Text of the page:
By Andrea Adelson | LB Indy
Eighteen people qualified as June primary candidates in the congressional race for District 48, which covers Newport Beach, including the last-minute entry of former Orange County GOP chair Scott Baugh.
Baugh, who served five years in the state Assembly through 2000, said his decision to challenge fellow Republican incumbent Dana Rohrabacher was partly compelled by the urging of co-workers, neighbors and supporters.
“This chorus of people encouraged me to run because Dana has said he wants to retire and I think it shows in where he places his current priorities,” Baugh said in an interview Wednesday, a week after he turned in his candidacy papers to the Orange County Registrar.
Rohrabacher, of Costa Mesa and currently serving his 15th term, is “preoccupied with Putin, Assange and marijuana,” said Baugh.
“The chorus I’m hearing is that 30 years is enough,” he added.
California’s “jungle” primary catapults the top two vote getters onto the November ballot, regardless of party affiliation. Republicans hold 40 percent of the district’s registration to 30 percent each among Democrats and no party preference voters.
Some party insiders have expressed concern that the voluminous pool of Democratic candidates in District 48 will splinter support and jeopardize the chances that any Democrat will win in the primary. Now the county GOP, which followed party protocol by already endorsing the incumbent, is in a similar situation with five Republicans on the June primary ballot.
“The fact that Scott Baugh is moving forward regardless of the party endorsement shows there is now division within the Republican party,” said Omar Siddiqui, of Costa Mesa, one of a welter of Democratic contestants also vying for the seat. “Anything is possible; the key thing is to get out the vote. The no-party preference can make a world of difference.”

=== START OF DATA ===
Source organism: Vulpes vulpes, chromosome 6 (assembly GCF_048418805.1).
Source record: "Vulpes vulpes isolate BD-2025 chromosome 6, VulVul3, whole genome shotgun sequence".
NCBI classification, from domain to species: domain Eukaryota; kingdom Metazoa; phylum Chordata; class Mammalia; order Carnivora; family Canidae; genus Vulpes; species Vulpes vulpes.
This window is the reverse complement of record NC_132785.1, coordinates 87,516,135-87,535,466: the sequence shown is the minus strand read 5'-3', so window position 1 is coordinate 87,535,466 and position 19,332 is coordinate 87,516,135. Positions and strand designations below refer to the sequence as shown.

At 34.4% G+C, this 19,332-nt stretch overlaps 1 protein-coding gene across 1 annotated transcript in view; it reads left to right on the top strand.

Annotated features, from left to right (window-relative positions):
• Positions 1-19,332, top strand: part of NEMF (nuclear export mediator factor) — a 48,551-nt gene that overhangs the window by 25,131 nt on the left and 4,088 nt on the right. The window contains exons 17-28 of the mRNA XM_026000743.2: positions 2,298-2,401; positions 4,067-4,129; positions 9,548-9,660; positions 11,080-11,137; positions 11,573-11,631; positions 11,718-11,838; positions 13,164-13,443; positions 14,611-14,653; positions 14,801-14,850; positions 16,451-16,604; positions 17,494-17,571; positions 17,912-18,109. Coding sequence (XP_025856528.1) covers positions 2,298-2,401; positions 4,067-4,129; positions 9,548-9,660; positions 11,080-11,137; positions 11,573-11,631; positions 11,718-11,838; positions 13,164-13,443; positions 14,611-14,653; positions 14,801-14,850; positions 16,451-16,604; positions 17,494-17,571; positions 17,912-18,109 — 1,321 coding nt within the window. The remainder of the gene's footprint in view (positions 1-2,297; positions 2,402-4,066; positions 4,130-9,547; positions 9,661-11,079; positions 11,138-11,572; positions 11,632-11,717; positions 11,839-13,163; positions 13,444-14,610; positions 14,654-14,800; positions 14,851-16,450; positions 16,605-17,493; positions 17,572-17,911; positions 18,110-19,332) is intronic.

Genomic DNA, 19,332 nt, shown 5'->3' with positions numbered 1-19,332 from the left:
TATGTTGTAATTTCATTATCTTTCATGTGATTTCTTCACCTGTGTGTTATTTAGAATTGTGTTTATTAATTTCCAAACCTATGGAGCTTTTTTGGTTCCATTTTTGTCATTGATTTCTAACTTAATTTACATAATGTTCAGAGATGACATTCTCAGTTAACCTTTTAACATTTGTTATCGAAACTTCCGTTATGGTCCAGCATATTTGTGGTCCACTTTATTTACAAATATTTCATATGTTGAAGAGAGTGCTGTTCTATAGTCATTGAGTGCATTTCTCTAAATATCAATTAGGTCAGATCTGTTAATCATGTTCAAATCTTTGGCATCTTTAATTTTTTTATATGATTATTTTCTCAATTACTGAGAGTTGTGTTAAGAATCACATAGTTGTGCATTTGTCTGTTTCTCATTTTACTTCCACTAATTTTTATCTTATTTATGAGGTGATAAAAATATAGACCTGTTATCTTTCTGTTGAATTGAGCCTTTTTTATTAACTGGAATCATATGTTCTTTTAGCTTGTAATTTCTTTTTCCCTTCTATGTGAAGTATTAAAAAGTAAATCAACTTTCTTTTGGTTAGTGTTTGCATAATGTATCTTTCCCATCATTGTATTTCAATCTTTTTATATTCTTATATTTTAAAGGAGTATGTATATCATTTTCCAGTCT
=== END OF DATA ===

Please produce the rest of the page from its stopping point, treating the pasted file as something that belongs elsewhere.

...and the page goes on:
Dan Walters, writing for the online political newsletter Calmatters, suggests in a March 14 post that Baugh’s candidacy exploits the lack of discipline among Democrats and the California primary system to block Democrats from reaching the November ballot and thus preserving an embattled seat for Republicans.
“There is a lot of talk here on the two Republicans winning,” said state Sen. John Moorlach, a Republican from Costa Mesa, who was surprised by Baugh’s candidacy.
District 48 Democratic candidate Michael Kotick, of Laguna Beach, disagrees with that scenario. He thinks Baugh lacks name recognition outside of party insiders and a campaign infrastructure.
“I don’t think this changes the game plan. I think it’s going to be won by who goes door to door and who puts in the work to connect with the district,” Kotick said.
In anticipation of Rohrabacher’s retirement in 2016, Baugh, of Huntington Beach, raised a campaign war chest that stands at $576,000, which puts him in third place in the money race among candidates, based on Dec. 31 Federal Election Commission filings.
Democratic challenger Harley Rouda, of Laguna Beach, leads with $834,000, while the incumbent has $713,000 on hand, followed by Siddiqui with $540,000 and Hans Keirstead, also of Laguna, with $490,000.
“He’s proven he’s a money raiser,” Moorlach said of Baugh. “That’s impressive.”
As a lawmaker, Baugh developed good relationships with the state Assemblyman Bob Hertzberg, now a state senator. “He displayed an ability to work across the aisle,” said Moorlach, but noted that Baugh’s candidacy upends the party protocol giving deference to incumbents. “This is a rebellion,” Moorlach said.
Baugh denied trying to sabotage the chances of Democrats succeeding in the primary in his own bid to unseat Rohrabacher. “That is not my intent,” he said. “This is one of the most difficult decisions I’ve ever made,” he said, citing mutual friendships, a long-time relationship and party protocol. “All of those make it really difficult.” Even so, Baugh said, “the time is now to start working on things that matter and I think Dana’s lost that focus.”
Baugh said his decision was partly shaped by a recently forwarded 1993 article where Rohrabacher voiced his support for term limits. In explaining his position, Rohrabacher said, “you’re actually part of the system here rather than representing your people back home.”
“He’s become precisely what he predicted,” Baugh said.
Rohrabacher did not respond to a request for comment about Baugh’s candidacy. Neither did OC GOP chair Fred Whitaker.
Keirstead, who has received the endorsement of the state Democratic party, said “Orange County voters have zero confidence that Donald Trump, Dana Rohrabacher, or Scott Baugh are looking out for them.”
The district is one of several in California where Donald Trump lost in 2016, but voters returned Republican incumbents to office.